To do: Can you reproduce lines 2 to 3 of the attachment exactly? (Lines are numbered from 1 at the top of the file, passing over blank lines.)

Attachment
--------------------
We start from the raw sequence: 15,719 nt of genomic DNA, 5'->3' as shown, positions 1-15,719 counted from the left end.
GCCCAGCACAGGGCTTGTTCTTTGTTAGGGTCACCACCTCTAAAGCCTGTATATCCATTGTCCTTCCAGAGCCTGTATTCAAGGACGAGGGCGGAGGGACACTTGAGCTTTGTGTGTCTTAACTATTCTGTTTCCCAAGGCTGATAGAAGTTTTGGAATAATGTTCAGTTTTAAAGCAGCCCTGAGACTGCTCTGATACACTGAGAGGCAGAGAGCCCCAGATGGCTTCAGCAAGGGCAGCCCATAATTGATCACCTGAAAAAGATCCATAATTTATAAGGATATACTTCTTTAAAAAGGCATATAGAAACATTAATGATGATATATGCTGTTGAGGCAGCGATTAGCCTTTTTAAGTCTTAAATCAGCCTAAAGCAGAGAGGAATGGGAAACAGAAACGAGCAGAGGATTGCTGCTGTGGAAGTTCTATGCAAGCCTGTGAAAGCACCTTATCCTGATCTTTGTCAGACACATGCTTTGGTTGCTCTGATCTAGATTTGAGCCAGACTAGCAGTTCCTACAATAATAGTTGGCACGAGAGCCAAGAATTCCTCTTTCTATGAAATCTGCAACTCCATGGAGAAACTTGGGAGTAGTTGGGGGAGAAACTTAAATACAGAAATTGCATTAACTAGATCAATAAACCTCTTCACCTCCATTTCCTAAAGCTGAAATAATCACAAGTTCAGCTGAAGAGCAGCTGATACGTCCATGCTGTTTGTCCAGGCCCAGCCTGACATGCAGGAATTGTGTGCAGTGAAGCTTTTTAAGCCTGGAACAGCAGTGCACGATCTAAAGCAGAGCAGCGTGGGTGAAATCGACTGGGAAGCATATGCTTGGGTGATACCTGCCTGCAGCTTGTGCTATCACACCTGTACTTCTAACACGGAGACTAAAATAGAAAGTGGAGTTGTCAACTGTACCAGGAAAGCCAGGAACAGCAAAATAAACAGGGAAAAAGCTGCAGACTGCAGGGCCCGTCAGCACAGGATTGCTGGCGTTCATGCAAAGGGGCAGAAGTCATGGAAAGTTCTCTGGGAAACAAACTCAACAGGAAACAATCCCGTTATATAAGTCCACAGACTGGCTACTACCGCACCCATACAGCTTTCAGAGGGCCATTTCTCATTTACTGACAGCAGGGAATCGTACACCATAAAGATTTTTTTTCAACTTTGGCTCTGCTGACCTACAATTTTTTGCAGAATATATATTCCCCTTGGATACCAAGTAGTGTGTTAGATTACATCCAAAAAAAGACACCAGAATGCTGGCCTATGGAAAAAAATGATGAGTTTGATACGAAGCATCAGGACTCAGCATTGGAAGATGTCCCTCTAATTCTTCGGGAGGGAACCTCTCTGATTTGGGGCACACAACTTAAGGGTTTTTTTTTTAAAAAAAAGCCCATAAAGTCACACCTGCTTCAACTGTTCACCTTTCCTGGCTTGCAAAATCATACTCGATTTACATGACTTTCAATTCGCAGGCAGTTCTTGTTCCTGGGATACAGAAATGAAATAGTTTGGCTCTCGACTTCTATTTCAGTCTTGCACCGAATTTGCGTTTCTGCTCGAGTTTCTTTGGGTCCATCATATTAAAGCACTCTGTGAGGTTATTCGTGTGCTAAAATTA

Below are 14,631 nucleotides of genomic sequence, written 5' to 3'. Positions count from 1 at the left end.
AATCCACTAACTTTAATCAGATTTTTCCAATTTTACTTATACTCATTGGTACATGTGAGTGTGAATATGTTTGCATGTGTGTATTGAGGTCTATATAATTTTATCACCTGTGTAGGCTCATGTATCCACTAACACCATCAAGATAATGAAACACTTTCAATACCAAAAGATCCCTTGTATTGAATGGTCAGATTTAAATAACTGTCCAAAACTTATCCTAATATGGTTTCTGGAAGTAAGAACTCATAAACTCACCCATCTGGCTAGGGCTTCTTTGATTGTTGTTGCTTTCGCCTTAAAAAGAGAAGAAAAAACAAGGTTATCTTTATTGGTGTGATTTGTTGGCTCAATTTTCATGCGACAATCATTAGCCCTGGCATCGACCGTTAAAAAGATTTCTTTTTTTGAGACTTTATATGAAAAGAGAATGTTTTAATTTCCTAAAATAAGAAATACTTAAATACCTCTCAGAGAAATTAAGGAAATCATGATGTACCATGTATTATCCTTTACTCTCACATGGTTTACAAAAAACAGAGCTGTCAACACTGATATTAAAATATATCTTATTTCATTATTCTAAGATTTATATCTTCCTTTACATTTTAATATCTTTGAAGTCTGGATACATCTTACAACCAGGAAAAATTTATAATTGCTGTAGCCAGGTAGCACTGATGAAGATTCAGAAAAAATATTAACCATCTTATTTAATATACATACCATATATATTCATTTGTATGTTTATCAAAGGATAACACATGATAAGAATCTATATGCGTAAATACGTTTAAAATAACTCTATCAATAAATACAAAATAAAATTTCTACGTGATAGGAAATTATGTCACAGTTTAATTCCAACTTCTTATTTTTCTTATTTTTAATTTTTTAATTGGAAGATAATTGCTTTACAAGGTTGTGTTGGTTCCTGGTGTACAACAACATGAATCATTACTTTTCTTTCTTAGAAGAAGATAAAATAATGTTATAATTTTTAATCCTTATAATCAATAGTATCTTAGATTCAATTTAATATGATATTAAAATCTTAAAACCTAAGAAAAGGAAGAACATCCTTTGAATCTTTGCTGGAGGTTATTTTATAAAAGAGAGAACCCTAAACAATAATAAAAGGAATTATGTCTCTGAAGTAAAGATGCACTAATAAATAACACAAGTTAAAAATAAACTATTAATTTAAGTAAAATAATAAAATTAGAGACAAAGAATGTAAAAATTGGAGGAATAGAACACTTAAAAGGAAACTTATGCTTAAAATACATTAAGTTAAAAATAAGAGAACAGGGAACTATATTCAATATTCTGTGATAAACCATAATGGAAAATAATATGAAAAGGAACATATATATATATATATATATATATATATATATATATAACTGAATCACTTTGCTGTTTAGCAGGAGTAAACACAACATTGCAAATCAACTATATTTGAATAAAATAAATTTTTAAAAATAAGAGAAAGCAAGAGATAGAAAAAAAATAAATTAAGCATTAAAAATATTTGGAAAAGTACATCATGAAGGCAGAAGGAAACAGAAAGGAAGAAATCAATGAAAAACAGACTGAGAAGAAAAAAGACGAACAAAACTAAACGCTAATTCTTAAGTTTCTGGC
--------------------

GCCCAGCACAGGGCTTGTTCTTTGTTAGGGTCACCACCTCTAAAGCCTGTATATCCATTGTCCTTCCAGAGCCTGTATTCAAGGACGAGGGCGGAGGGACACTTGAGCTTTGTGTGTCTTAACTATTCTGTTTCCCAAGGCTGATAGAAGTTTTGGAATAATGTTCAGTTTTAAAGCAGCCCTGAGACTGCTCTGATACACTGAGAGGCAGAGAGCCCCAGATGGCTTCAGCAAGGGCAGCCCATAATTGATCACCTGAAAAAGATCCATAATTTATAAGGATATACTTCTTTAAAAAGGCATATAGAAACATTAATGATGATATATGCTGTTGAGGCAGCGATTAGCCTTTTTAAGTCTTAAATCAGCCTAAAGCAGAGAGGAATGGGAAACAGAAACGAGCAGAGGATTGCTGCTGTGGAAGTTCTATGCAAGCCTGTGAAAGCACCTTATCCTGATCTTTGTCAGACACATGCTTTGGTTGCTCTGATCTAGATTTGAGCCAGACTAGCAGTTCCTACAATAATAGTTGGCACGAGAGCCAAGAATTCCTCTTTCTATGAAATCTGCAACTCCATGGAGAAACTTGGGAGTAGTTGGGGGAGAAACTTAAATACAGAAATTGCATTAACTAGATCAATAAACCTCTTCACCTCCATTTCCTAAAGCTGAAATAATCACAAGTTCAGCTGAAGAGCAGCTGATACGTCCATGCTGTTTGTCCAGGCCCAGCCTGACATGCAGGAATTGTGTGCAGTGAAGCTTTTTAAGCCTGGAACAGCAGTGCACGATCTAAAGCAGAGCAGCGTGGGTGAAATCGACTGGGAAGCATATGCTTGGGTGATACCTGCCTGCAGCTTGTGCTATCACACCTGTACTTCTAACACGGAGACTAAAATAGAAAGTGGAGTTGTCAACTGTACCAGGAAAGCCAGGAACAGCAAAATAAACAGGGAAAAAGCTGCAGACTGCAGGGCCCGTCAGCACAGGATTGCTGGCGTTCATGCAAAGGGGCAGAAGTCATGGAAAGTTCTCTGGGAAACAAACTCAACAGGAAACAATCCCGTTATATAAGTCCACAGACTGGCTACTACCGCACCCATACAGCTTTCAGAGGGCCATTTCTCATTTACTGACAGCAGGGAATCGTACACCATAAAGATTTTTTTTCAACTTTGGCTCTGCTGACCTACAATTTTTTGCAGAATATATATTCCCCTTGGATACCAAGTAGTGTGTTAGATTACATCCAAAAAAAGACACCAGAATGCTGGCCTATGGAAAAAAATGATGAGTTTGATACGAAGCATCAGGACTCAGCATTGGAAGATGTCCCTCTAATTCTTCGGGAGGGAACCTCTCTGATTTGGGGCACACAACTTAAGGGTTTTTTTTTTAAAAAAAAGCCCATAAAGTCACACCTGCTTCAACTGTTCACCTTTCCTGGCTTGCAAAATCATACTCGATTTACATGACTTTCAATTCGCAGGCAGTTCTTGTTCCTGGGATACAGAAATGAAATAGTTTGGCTCTCGACTTCTATTTCAGTCTTGCACCGAATTTGCGTTTCTGCTCGAGTTTCTTTGGGTCCATCATATTAAAGCACTCTGTGAGGTTATTCGTGTGCTAAAATTA

Below are 14,631 nucleotides of genomic sequence, written 5' to 3'. Positions count from 1 at the left end.